‘Tis the season for festivals, summer events, outdoor concerts & breathtaking fireworks displays that go hand-in-hand with summer nights. While those are all awesomely fun, my favorite part is capturing amazing photos of the fireworks.
When researching how to take the best photos of fireworks you’ll find information about taking them with a point-and-shoot style camera or your phone (where most people suggest using the “Fireworks” mode that is likely one of the built-in settings), but if you’re looking to step up your game a bit and happen to have a D-SLR, that’s when the fun truly begins!
First of all, if you have a D-SLR, for all that is good in the world, do not shoot on Auto. If you haven’t already done so, take a basic photography class so you can learn how your camera works & what the settings mean. A lot of people think “hey, I have a nice camera so now I can take nice pictures.” Even the nicest cameras can produce crappy pictures if you rely on the Auto setting and act as if it’s just a fancy point-and-shoot camera. Learning your equipment and some photography basics will greatly improve your images and that is the ultimate starting point. If you’re going to spend thousands of dollars on a nice camera body and solid lenses, then be sure to invest in a few classes! You’ll be so happy that you did!
Off my soapbox and on to shooting fireworks!
Many of the guides you’ll find online suggest using a tripod, shooting with a low ISO of 200 or so, with an aperture ranging between f/8 to f/11 and using a longer exposure time of a second or two. Shots using that method will give you some lovely blurring effects. That said, there are times when I don’t want to haul my tripod along (or certain venues where they aren’t allowed) and other times where I want to stop the action without as much blur, depending on the style of shot I wish to produce.
Without using a tripod you can still get stunning shots of fireworks by holding your D-SLR in hand, as long as you tweak a few things in camera and then tweak a few more simple things during post-processing.
Several details come into play as far as the settings to use — how much ambient light is nearby, how close you are to the action, what camera body you’re using and which lens. You’ll need to do some instant fine-tuning during any fireworks show, so it is vital that you know your equipment and understand your settings. For years, I’ve shot in Manual for everything, as well as in RAW format. That gives me the most control over what I’m shooting and the way I handle noise reduction and other levels during post-processing. Since I shoot RAW, I generally keep my white balance on auto since I can always tweak things in post.
Using examples from the last two years of some images I captured on the 4th of July (two different locations), all were shot without a tripod by handholding a Nikon D600 using either a Nikkor 50mm f/1.4G lens or a Nikkor 17-35mm f/2.8D lens.
My ISO for all of the shots ranged from 2000 to 6400 with most at 6400. For the super bright shots at the end of the shows where a gazillion fireworks were being blown off at once, I would lower my ISO or adjust my aperture or shutter speed. I typically kept my aperture between f/4.5 to f/5.6 with my shutter speed around 1/100 of a second. This stopped some of the action but left slight blurring at times, and gave me the effect I was looking for based on my style of shooting.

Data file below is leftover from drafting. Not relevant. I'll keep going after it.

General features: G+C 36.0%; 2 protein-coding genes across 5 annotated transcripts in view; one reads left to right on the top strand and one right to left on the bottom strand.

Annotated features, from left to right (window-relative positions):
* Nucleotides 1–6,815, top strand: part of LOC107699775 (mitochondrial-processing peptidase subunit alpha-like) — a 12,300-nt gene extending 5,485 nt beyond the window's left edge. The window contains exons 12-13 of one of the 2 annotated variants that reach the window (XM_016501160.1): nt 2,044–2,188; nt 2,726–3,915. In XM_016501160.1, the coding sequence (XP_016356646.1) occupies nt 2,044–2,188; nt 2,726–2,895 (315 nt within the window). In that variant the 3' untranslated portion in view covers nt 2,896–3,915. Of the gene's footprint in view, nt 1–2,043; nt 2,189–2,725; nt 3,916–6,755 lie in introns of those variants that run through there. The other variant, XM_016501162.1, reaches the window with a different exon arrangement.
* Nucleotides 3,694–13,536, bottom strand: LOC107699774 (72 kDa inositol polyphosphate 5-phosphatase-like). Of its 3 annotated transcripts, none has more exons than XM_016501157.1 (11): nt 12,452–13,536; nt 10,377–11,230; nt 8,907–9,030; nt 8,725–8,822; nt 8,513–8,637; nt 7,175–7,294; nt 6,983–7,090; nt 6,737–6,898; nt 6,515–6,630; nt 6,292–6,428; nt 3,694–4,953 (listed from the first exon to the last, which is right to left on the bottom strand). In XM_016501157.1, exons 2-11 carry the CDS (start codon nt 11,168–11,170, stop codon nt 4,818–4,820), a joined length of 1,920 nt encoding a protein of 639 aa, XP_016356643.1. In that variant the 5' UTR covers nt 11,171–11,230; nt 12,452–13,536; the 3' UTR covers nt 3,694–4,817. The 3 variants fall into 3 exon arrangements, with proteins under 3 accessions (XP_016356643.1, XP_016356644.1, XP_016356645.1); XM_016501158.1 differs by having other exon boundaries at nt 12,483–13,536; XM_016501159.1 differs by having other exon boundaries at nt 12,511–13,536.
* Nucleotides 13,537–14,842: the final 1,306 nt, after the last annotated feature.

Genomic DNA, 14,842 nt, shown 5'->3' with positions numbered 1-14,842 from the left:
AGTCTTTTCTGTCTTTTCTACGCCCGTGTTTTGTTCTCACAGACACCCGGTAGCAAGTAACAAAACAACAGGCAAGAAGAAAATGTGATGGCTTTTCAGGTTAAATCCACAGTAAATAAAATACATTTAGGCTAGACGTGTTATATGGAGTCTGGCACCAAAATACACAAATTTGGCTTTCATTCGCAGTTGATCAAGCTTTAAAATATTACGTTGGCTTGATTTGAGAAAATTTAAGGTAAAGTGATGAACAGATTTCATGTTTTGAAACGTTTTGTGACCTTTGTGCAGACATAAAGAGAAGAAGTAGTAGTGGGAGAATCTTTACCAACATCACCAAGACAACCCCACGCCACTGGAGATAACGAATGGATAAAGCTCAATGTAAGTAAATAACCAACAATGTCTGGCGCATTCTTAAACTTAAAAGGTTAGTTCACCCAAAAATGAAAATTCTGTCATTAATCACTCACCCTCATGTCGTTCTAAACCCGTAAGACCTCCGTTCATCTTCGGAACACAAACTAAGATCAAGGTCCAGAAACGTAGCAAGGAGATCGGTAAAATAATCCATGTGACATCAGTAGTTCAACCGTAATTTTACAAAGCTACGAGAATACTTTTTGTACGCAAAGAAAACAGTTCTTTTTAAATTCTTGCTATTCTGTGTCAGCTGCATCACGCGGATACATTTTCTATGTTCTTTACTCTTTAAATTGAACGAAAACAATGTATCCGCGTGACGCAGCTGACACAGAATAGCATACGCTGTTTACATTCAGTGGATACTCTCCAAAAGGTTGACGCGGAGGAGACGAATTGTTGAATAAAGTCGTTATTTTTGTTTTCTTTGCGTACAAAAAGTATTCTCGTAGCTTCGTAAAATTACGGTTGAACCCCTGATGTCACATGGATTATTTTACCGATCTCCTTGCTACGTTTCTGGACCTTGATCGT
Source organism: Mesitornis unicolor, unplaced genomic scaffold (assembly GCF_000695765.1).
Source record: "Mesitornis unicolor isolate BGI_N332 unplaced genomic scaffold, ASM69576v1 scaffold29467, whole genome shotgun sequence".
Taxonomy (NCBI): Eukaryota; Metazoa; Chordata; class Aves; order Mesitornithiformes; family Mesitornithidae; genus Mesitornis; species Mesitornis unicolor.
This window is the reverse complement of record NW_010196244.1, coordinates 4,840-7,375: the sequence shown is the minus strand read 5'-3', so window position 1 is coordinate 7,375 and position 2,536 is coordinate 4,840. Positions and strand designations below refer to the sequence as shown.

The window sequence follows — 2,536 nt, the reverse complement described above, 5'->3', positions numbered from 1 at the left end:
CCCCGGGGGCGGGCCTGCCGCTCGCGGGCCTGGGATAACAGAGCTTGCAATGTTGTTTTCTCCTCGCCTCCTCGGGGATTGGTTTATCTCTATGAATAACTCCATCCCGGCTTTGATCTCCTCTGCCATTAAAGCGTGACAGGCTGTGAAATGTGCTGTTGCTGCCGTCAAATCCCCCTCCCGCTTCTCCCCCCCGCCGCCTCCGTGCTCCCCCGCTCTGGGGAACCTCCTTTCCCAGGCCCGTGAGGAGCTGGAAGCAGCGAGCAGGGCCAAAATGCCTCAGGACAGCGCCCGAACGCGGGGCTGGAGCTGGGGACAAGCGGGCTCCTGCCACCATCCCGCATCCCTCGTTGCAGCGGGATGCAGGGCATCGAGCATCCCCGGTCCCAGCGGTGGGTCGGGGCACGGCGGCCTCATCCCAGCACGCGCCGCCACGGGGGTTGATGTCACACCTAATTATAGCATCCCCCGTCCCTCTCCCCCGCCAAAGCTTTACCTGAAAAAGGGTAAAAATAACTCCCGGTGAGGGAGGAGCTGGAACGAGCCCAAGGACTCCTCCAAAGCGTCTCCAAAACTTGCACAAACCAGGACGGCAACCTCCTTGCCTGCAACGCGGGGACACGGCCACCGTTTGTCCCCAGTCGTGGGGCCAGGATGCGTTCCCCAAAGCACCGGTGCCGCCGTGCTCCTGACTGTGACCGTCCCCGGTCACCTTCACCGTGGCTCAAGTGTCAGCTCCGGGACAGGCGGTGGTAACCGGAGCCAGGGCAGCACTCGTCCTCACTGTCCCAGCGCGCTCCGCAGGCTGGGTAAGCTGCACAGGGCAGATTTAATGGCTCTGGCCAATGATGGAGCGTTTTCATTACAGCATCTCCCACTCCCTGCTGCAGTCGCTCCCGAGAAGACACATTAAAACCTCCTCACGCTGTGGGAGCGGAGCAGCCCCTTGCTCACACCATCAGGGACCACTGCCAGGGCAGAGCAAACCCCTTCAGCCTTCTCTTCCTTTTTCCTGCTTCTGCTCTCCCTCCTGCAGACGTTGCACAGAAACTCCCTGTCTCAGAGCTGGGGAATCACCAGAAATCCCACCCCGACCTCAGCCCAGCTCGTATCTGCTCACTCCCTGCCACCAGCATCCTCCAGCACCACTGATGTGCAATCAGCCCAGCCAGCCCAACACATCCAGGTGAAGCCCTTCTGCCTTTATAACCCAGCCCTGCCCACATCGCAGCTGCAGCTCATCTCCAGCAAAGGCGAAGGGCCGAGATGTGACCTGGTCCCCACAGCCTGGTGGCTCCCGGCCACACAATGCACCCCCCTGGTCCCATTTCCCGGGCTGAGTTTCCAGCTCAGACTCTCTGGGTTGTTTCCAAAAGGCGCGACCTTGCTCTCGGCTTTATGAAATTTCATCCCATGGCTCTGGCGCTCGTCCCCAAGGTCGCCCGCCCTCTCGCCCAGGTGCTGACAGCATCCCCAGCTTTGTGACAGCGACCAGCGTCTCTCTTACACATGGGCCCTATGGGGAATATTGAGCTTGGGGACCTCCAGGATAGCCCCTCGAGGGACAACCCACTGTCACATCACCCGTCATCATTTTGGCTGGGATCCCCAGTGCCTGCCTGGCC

General Composition & Focus:
I used a combination of auto-focus and manual focus, depending on the situation. Some of my favorite shots ended up having the outlines of the audience in the frame — I liked the extra bit of visual interest. For those particular images, the people were seated on a slight hill, maybe 6-8 feet higher than where I was sitting. For most of those shots, I was shooting horizontally to capture the people on the hill. For some of the others, I shot vertically to capture the fireworks that were exploding a bit higher in the sky.
After downloading these particular photos, I handled my RAW processing in Lightroom to take care of my noise reduction, tweaking the sliders for blacks & shadows (making them a hair darker) and on a few of the bright ones, very lightly tweaking the sliders for whites & highlights. After that, I exported the shots to Photoshop to do any minor levels work & to perfect the sharpening on those I planned to print. Ultimately, these were very minimally processed — no major bells and whistles as I did my best to get everything as close to perfect in-camera.
Final Reminders & Tips:
1. This may seem obvious, but make sure your batteries are charged and you have lots of room on your memory card(s). The luxury of digital photography is that you can shoot a gazillion images and easily delete the not-so-great ones (which would be quite expensive if you were shooting tons of shots & paying for the film to be developed, only to have a few keepers).
2. Know your equipment. Whether point-and-shoot or D-SLR, learn your equipment so you know how to quickly change your settings on-the-fly. You don’t want to miss the action by staring at your camera trying to figure out how to tweak things. This takes time — be patient with yourself, take a photography class (or three) and keep at it. Eventually you’ll be changing those camera settings on what feels like auto-pilot.
3. If shooting fireworks without a tripod, try to keep your shutter speed around 1/100 to avoid camera shake (yes, there are caveats to this rule, but this speed seems to be safe speed for most people).
4. Most importantly: practice, practice, practice! When you’re done with that — practice some more! Play with your settings and have fun!
Article updated July 2017